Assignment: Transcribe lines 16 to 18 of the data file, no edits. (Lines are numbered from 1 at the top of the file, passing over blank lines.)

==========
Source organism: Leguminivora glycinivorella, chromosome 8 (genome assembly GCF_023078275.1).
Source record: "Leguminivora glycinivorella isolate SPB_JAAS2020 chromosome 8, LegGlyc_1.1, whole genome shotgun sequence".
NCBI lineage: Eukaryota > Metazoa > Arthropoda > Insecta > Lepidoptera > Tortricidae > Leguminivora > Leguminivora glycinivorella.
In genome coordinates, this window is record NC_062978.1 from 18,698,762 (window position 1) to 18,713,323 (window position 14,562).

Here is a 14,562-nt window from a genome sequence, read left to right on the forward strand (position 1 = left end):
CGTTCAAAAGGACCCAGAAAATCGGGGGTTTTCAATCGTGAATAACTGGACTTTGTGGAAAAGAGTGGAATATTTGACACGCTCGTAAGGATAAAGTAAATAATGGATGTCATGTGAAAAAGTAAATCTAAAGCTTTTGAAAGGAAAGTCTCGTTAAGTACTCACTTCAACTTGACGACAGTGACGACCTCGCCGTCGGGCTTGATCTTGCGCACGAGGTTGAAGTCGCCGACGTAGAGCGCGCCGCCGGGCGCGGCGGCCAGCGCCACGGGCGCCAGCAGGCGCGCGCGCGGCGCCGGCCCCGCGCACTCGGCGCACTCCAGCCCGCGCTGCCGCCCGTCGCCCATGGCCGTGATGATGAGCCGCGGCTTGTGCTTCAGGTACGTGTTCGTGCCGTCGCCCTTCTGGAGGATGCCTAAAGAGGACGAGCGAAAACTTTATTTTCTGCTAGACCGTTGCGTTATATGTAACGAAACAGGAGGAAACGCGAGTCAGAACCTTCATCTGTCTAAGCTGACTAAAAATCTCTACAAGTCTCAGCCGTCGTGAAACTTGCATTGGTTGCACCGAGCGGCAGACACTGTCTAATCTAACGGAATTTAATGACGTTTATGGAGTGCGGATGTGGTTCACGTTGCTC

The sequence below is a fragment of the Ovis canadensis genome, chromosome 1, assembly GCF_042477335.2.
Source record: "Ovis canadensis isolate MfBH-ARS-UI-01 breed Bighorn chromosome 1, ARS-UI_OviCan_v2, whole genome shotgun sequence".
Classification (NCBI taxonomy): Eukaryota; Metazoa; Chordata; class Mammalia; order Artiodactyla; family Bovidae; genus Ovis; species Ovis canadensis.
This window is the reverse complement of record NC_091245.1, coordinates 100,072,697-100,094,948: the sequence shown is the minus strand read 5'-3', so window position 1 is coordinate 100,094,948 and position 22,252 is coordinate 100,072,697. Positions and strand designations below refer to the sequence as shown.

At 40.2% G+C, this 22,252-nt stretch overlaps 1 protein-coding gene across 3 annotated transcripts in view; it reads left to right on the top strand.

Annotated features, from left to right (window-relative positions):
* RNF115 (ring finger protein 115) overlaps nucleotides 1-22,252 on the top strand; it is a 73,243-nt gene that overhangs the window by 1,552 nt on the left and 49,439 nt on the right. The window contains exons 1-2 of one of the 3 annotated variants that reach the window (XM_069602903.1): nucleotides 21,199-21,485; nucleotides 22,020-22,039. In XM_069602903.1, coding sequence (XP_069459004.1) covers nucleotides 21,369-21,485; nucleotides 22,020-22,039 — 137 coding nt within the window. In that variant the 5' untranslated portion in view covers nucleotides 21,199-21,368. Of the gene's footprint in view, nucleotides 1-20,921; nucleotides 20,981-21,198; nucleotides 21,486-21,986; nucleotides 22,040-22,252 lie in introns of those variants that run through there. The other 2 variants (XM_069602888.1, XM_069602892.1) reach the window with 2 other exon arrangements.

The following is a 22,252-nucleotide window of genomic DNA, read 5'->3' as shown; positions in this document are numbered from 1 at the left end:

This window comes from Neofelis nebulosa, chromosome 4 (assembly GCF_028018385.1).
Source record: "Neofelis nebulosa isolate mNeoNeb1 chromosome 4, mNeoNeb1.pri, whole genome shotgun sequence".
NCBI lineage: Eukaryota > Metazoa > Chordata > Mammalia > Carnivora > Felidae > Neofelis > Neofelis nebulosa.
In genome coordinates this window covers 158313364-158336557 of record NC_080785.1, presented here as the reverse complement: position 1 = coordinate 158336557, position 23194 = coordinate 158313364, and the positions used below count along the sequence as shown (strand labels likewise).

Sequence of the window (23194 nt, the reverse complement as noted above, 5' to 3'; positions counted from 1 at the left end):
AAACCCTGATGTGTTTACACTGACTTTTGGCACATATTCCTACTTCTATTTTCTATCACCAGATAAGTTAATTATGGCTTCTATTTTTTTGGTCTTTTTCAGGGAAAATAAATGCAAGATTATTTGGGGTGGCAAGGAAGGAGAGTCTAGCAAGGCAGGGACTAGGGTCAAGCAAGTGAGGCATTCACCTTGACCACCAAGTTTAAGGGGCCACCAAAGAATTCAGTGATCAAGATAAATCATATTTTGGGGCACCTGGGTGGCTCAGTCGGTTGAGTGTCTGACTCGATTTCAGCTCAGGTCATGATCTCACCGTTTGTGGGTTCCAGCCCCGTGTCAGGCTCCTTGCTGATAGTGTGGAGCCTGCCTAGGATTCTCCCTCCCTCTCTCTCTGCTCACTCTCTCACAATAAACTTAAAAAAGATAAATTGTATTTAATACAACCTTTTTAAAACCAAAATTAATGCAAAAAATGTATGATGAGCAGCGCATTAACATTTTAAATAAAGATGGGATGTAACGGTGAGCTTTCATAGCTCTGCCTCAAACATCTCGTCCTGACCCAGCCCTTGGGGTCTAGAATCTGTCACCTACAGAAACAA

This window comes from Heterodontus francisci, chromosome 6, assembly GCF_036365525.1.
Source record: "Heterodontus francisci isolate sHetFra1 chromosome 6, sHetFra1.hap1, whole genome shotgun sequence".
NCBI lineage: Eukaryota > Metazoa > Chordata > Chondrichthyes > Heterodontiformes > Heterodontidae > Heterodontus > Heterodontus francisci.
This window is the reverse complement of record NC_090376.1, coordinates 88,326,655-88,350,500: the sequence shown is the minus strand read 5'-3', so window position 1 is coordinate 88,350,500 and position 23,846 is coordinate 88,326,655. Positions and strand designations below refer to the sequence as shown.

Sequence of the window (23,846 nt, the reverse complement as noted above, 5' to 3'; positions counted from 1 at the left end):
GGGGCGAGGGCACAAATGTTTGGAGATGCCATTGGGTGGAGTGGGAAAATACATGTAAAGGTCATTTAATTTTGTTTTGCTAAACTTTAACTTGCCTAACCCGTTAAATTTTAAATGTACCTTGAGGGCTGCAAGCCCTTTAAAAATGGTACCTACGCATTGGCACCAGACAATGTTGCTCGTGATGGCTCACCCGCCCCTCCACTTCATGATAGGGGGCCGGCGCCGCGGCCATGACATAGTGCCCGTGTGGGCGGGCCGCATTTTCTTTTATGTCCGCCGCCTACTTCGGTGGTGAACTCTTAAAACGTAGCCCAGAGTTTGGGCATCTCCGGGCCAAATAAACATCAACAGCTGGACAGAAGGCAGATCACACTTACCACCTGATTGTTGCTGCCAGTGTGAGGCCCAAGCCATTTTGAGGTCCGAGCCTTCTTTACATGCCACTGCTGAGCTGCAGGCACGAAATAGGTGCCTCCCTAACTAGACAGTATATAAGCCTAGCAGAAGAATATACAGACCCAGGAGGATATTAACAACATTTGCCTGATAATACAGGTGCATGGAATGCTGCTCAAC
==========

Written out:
Source record: "Neofelis nebulosa isolate mNeoNeb1 chromosome 4, mNeoNeb1.pri, whole genome shotgun sequence".
NCBI lineage: Eukaryota > Metazoa > Chordata > Mammalia > Carnivora > Felidae > Neofelis > Neofelis nebulosa.
In genome coordinates this window covers 158313364-158336557 of record NC_080785.1, presented here as the reverse complement: position 1 = coordinate 158336557, position 23194 = coordinate 158313364, and the positions used below count along the sequence as shown (strand labels likewise).